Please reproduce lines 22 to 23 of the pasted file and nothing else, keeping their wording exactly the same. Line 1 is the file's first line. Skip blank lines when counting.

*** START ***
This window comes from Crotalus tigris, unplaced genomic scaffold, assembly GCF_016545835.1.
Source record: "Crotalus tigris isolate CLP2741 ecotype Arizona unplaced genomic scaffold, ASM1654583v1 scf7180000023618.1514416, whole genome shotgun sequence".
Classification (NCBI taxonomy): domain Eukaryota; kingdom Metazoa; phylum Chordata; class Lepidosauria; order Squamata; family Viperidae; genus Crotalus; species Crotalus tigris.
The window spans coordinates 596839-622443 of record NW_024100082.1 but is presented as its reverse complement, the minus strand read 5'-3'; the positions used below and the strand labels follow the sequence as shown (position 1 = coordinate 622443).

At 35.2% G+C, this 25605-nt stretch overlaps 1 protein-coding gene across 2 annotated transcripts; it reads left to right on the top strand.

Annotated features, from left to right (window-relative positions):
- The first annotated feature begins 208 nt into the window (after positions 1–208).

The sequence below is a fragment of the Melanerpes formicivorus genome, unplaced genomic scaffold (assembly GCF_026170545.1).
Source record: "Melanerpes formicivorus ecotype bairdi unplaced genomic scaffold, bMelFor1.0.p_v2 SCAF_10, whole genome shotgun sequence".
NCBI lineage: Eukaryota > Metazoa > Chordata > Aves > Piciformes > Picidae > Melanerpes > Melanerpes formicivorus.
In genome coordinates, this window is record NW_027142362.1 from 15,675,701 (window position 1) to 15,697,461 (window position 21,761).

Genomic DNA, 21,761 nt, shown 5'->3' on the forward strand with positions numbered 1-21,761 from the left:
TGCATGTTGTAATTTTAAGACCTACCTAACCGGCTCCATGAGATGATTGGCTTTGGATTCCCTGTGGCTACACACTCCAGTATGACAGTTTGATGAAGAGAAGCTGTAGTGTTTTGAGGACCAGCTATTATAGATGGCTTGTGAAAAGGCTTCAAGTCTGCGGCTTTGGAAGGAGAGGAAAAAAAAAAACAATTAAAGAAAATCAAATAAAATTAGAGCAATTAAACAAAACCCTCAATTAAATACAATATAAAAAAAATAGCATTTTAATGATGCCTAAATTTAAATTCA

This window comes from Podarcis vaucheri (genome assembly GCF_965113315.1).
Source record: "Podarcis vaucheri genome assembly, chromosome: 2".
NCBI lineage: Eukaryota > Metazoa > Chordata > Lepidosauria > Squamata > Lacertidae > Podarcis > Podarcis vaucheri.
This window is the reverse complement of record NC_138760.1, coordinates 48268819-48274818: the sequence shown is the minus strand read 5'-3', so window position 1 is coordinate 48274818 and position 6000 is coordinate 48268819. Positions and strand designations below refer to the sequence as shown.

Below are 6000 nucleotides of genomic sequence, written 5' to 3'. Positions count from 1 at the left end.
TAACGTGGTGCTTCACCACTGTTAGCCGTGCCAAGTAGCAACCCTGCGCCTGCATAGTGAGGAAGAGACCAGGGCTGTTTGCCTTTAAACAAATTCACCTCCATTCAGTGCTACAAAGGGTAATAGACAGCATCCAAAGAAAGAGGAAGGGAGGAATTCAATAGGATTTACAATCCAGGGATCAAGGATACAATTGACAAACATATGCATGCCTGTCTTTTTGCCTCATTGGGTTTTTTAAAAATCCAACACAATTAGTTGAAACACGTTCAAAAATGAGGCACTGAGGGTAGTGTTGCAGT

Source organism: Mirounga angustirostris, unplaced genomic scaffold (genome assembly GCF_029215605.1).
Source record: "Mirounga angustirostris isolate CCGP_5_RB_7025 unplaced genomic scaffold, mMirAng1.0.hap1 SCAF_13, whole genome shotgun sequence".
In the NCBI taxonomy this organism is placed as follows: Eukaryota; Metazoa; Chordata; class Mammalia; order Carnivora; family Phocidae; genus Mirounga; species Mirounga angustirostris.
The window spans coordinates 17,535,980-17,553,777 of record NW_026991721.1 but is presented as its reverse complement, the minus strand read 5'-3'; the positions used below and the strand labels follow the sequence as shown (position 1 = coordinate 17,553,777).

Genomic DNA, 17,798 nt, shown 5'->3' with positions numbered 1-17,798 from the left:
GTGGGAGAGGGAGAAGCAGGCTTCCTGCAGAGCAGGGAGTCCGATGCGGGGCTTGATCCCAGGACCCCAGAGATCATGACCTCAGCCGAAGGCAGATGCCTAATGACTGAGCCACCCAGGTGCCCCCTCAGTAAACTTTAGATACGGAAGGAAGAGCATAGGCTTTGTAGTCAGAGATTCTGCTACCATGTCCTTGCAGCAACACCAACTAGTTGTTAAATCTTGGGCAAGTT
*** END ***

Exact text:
In the NCBI taxonomy this organism is placed as follows: Eukaryota; Metazoa; Chordata; class Mammalia; order Carnivora; family Phocidae; genus Mirounga; species Mirounga angustirostris.
The window spans coordinates 17,535,980-17,553,777 of record NW_026991721.1 but is presented as its reverse complement, the minus strand read 5'-3'; the positions used below and the strand labels follow the sequence as shown (position 1 = coordinate 17,553,777).